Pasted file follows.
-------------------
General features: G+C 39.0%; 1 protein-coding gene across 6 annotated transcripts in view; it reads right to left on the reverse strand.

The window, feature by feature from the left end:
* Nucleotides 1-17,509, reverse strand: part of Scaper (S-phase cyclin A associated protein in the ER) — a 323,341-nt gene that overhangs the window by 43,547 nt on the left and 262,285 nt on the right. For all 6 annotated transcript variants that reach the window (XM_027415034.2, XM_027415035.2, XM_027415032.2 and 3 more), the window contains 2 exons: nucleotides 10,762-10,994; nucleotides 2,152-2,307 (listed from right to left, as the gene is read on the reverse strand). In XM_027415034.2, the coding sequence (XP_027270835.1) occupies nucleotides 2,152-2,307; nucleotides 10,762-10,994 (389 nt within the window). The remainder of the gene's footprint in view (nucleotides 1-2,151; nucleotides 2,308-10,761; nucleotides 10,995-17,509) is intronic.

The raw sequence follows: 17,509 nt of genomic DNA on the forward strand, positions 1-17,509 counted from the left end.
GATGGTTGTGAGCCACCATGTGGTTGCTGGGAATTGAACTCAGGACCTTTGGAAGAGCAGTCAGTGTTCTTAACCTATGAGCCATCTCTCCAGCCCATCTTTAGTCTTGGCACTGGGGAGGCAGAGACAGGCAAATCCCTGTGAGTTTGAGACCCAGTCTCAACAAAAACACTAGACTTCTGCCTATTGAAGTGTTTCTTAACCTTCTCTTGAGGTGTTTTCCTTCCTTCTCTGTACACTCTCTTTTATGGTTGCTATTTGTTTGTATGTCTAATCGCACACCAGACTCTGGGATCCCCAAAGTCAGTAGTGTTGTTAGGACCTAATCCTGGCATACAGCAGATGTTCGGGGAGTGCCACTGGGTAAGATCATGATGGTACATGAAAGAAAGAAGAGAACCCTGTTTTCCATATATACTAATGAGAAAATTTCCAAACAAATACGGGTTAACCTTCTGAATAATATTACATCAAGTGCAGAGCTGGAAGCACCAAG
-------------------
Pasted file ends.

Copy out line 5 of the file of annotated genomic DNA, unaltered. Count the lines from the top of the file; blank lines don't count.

GATGGTTGTGAGCCACCATGTGGTTGCTGGGAATTGAACTCAGGACCTTTGGAAGAGCAGTCAGTGTTCTTAACCTATGAGCCATCTCTCCAGCCCATCTTTAGTCTTGGCACTGGGGAGGCAGAGACAGGCAAATCCCTGTGAGTTTGAGACCCAGTCTCAACAAAAACACTAGACTTCTGCCTATTGAAGTGTTTCTTAACCTTCTCTTGAGGTGTTTTCCTTCCTTCTCTGTACACTCTCTTTTATGGTTGCTATTTGTTTGTATGTCTAATCGCACACCAGACTCTGGGATCCCCAAAGTCAGTAGTGTTGTTAGGACCTAATCCTGGCATACAGCAGATGTTCGGGGAGTGCCACTGGGTAAGATCATGATGGTACATGAAAGAAAGAAGAGAACCCTGTTTTCCATATATACTAATGAGAAAATTTCCAAACAAATACGGGTTAACCTTCTGAATAATATTACATCAAGTGCAGAGCTGGAAGCACCAAG